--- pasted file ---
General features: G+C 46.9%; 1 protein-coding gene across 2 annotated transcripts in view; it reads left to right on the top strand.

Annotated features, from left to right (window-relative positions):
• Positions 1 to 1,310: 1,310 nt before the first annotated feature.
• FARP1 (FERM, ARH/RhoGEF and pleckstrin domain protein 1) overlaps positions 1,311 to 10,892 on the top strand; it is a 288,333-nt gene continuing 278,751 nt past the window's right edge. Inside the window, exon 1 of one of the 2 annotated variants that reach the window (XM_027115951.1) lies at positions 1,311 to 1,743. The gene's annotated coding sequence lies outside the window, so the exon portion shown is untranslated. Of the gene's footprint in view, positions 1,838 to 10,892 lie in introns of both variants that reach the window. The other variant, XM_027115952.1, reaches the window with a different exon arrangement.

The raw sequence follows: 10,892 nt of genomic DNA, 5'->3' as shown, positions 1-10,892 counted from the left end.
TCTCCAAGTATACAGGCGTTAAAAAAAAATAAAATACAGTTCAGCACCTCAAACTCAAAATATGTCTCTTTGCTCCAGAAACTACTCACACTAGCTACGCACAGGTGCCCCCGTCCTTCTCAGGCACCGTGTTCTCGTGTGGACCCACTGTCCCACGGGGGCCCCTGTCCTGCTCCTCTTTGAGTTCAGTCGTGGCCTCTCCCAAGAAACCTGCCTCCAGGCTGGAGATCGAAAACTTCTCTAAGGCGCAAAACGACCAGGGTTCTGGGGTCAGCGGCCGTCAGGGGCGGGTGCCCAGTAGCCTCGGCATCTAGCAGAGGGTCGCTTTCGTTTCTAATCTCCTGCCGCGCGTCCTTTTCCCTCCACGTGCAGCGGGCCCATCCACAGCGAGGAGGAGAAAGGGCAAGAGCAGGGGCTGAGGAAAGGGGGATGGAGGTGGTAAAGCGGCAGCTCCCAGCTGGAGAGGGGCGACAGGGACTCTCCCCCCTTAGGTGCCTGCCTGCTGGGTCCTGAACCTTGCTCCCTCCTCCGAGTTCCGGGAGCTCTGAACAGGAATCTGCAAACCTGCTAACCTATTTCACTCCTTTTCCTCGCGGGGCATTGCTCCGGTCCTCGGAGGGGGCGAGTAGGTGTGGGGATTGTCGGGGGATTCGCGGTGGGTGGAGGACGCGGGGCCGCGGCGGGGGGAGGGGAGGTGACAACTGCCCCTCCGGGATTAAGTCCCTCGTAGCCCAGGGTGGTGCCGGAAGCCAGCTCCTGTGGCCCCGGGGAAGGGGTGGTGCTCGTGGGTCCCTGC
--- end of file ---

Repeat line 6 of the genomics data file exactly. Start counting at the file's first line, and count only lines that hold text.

TCTCCAAGTATACAGGCGTTAAAAAAAAATAAAATACAGTTCAGCACCTCAAACTCAAAATATGTCTCTTTGCTCCAGAAACTACTCACACTAGCTACGCACAGGTGCCCCCGTCCTTCTCAGGCACCGTGTTCTCGTGTGGACCCACTGTCCCACGGGGGCCCCTGTCCTGCTCCTCTTTGAGTTCAGTCGTGGCCTCTCCCAAGAAACCTGCCTCCAGGCTGGAGATCGAAAACTTCTCTAAGGCGCAAAACGACCAGGGTTCTGGGGTCAGCGGCCGTCAGGGGCGGGTGCCCAGTAGCCTCGGCATCTAGCAGAGGGTCGCTTTCGTTTCTAATCTCCTGCCGCGCGTCCTTTTCCCTCCACGTGCAGCGGGCCCATCCACAGCGAGGAGGAGAAAGGGCAAGAGCAGGGGCTGAGGAAAGGGGGATGGAGGTGGTAAAGCGGCAGCTCCCAGCTGGAGAGGGGCGACAGGGACTCTCCCCCCTTAGGTGCCTGCCTGCTGGGTCCTGAACCTTGCTCCCTCCTCCGAGTTCCGGGAGCTCTGAACAGGAATCTGCAAACCTGCTAACCTATTTCACTCCTTTTCCTCGCGGGGCATTGCTCCGGTCCTCGGAGGGGGCGAGTAGGTGTGGGGATTGTCGGGGGATTCGCGGTGGGTGGAGGACGCGGGGCCGCGGCGGGGGGAGGGGAGGTGACAACTGCCCCTCCGGGATTAAGTCCCTCGTAGCCCAGGGTGGTGCCGGAAGCCAGCTCCTGTGGCCCCGGGGAAGGGGTGGTGCTCGTGGGTCCCTGC